Curbside recycling of printed paper and packaging (PPP) may be coming to the Village of Burns Lake (VBL) soon.
Village council held a special meeting of council on Aug. 29 to discuss a request from a provincial agency – Multi-Material BC (MMBC) – that the village respond by Sept. 15, 2013 to an offer of financial incentive to early adopters of MMBC’s PPP recycling effort.
The so-called Stewardship Plan for Packaging and Printed Paper was conceived by MMBC in response to new recycling regulations introduced by the province in 2004.
According to a council report prepared by Jeff Ragsdale, VBL development services coordinator, the goal of the plan is to unload the cost of recycling onto producers and consumers, and take it away from the taxpayer. The program intends to achieve a 75 per cent province-wide recycling rate.
Financial incentives of up to $23,400 per year for five years are on offer by MMBC to those municipalities and regions that choose to buy into the program.
Refusing to come on board would mean that MMBC might pursue other means of establishing PPP recycling in Burns Lake, potentially through contracts with private enterprise. It could also mean that MMBC would choose not to provide any local recycling-receiving facilities close to Burns Lake, which would, presumably, increase the cost of recycling at a later date.
If the VBL gets on board with MMBC, then MMBC will not only make a five-year financial commitment to Burns Lake in the form of cash incentives to offset the cost of recycling PPP, but MMBC would also commit to establishing a recycling facility within 60 kms of Burns Lake.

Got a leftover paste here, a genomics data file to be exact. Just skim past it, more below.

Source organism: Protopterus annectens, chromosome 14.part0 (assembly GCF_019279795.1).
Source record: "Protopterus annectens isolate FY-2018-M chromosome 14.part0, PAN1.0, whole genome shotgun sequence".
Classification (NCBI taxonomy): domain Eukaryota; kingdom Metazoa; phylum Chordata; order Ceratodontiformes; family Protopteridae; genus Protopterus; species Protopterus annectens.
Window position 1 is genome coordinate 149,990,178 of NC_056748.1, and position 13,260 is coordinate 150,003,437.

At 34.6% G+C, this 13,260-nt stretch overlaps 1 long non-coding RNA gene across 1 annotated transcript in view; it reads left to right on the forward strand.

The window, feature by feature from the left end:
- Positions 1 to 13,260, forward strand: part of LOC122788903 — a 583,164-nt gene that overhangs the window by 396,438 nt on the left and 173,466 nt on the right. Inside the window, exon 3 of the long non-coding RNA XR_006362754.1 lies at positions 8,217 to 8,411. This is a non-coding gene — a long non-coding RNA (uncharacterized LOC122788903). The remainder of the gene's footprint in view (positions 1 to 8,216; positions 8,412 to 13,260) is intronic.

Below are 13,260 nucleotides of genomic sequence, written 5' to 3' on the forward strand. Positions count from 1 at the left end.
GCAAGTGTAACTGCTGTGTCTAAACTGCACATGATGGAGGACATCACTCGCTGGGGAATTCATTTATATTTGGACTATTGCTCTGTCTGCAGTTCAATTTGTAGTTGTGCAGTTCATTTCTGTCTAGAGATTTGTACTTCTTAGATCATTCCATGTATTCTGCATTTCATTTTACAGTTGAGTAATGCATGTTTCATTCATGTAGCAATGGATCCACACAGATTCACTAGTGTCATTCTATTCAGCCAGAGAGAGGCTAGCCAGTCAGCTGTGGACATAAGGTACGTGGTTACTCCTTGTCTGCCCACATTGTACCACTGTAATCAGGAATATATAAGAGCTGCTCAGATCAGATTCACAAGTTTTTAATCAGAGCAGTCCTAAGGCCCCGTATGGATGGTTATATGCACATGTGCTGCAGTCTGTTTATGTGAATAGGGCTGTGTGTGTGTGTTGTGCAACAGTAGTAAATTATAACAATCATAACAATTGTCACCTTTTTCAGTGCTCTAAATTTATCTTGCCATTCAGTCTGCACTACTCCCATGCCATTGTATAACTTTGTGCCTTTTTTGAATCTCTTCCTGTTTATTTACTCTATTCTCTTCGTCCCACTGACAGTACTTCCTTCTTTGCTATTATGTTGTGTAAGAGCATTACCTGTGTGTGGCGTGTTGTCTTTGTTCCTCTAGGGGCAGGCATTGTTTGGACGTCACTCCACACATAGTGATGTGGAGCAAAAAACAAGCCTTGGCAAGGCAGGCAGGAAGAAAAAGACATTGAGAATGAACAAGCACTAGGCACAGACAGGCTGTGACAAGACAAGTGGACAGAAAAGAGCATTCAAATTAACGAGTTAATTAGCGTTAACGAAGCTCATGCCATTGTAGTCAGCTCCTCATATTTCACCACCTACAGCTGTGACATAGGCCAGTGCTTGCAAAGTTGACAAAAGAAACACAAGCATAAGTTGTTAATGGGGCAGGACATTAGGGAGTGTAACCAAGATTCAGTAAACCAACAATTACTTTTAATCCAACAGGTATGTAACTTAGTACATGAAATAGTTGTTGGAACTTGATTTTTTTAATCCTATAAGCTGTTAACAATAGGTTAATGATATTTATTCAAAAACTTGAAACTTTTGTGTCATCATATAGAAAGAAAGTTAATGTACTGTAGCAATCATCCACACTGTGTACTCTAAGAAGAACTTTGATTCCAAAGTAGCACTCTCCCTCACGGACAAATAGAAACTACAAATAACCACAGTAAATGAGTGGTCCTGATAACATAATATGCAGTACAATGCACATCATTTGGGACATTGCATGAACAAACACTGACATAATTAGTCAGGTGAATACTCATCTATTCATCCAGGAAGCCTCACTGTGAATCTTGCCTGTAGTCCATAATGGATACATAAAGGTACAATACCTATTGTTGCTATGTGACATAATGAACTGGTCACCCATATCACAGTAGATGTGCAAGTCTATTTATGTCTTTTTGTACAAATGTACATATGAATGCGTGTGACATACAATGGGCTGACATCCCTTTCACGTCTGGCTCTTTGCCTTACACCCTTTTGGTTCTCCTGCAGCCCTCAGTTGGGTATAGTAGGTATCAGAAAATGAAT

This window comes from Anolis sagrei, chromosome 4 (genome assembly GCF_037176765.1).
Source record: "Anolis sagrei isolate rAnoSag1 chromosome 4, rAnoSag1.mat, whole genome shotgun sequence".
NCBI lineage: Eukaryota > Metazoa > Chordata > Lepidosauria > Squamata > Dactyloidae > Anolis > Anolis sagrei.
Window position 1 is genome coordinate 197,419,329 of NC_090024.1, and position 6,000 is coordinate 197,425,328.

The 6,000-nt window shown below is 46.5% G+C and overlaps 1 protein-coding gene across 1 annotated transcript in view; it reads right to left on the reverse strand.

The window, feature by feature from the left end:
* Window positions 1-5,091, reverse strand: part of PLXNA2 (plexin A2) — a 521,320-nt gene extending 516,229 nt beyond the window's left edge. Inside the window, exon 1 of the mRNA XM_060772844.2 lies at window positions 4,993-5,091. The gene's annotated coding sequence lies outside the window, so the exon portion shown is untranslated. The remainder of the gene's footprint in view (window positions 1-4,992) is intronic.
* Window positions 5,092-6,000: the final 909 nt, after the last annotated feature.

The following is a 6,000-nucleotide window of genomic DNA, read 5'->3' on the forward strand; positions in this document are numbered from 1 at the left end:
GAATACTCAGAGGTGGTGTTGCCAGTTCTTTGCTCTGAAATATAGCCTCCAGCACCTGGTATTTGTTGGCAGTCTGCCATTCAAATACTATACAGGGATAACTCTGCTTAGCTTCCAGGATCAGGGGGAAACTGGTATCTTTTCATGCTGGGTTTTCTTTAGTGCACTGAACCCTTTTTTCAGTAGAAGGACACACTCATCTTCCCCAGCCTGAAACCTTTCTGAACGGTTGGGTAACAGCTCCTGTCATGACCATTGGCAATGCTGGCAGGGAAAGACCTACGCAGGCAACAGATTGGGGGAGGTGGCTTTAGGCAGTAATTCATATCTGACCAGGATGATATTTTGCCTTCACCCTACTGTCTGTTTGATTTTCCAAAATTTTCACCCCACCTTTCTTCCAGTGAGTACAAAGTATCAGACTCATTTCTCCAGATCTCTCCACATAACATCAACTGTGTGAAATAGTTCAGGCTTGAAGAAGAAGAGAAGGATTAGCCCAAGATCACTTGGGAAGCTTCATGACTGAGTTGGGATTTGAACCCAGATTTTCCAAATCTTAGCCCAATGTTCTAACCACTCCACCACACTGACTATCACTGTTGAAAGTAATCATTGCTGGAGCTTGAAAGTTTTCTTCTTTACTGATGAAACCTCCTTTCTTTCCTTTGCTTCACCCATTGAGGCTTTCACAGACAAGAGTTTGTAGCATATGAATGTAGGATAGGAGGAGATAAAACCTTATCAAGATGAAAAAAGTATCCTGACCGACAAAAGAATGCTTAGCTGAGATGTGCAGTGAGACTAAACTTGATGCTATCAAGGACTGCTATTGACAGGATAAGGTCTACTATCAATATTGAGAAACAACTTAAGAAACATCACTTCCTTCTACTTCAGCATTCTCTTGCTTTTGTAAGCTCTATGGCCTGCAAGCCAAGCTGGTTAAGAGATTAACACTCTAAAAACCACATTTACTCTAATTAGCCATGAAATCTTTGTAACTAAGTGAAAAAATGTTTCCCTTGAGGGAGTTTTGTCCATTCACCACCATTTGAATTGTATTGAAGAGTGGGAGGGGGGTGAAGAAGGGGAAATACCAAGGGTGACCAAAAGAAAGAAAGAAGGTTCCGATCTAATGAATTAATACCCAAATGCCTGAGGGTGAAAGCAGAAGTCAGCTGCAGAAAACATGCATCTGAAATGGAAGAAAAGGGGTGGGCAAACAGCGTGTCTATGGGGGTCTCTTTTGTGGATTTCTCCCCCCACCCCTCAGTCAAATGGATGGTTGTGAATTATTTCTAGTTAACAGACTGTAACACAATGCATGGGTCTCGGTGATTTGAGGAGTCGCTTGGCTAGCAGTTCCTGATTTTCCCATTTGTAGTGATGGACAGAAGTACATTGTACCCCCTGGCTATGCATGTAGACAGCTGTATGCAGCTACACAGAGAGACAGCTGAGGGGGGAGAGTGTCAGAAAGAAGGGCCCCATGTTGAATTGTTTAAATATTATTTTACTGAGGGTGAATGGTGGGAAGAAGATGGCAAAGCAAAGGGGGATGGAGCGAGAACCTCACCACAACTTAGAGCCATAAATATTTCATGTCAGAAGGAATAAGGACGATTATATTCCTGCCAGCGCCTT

A PPP recycling facility is not the same thing as a recycling depot. A recycling facility is where everything collected, either at a recycling depot or through curbside recycling, would end up for post-collection processing.
The downside to signing on with MMBC is three-fold: the financial incentives on offer would not cover the operational cost of the program; second, the financial incentives do not cover initial capital costs, like specialized collection trucks and green bins; and finally, there are cash penalties payable by the municipality for failure to meet the MMBC ‘master service agreement’ regarding contamination of PPP recyclable materials by non-recyclable waste.
Concern regarding these stiff financial penalties recently swayed the City of Prince George (PG) to reject the MMBC offer on Aug. 27, 2013.
As reported by the Prince George Free Press, research conducted by a PG special committee into the matter had determined that the three per cent contamination threshold found in the MMBC master service agreement is well below the five to seven per cent actual contamination levels found in municipalities that already run similar programs.
A $5,000 penalty per load of above-threshold contaminated waste is written into the master agreement.
The PG municipal committee estimated that PG and its taxpayers, could be on the hook for up to $2 million in fines every year, given the size of the city and how many loads of recyclable material it would send to a post-collection facility.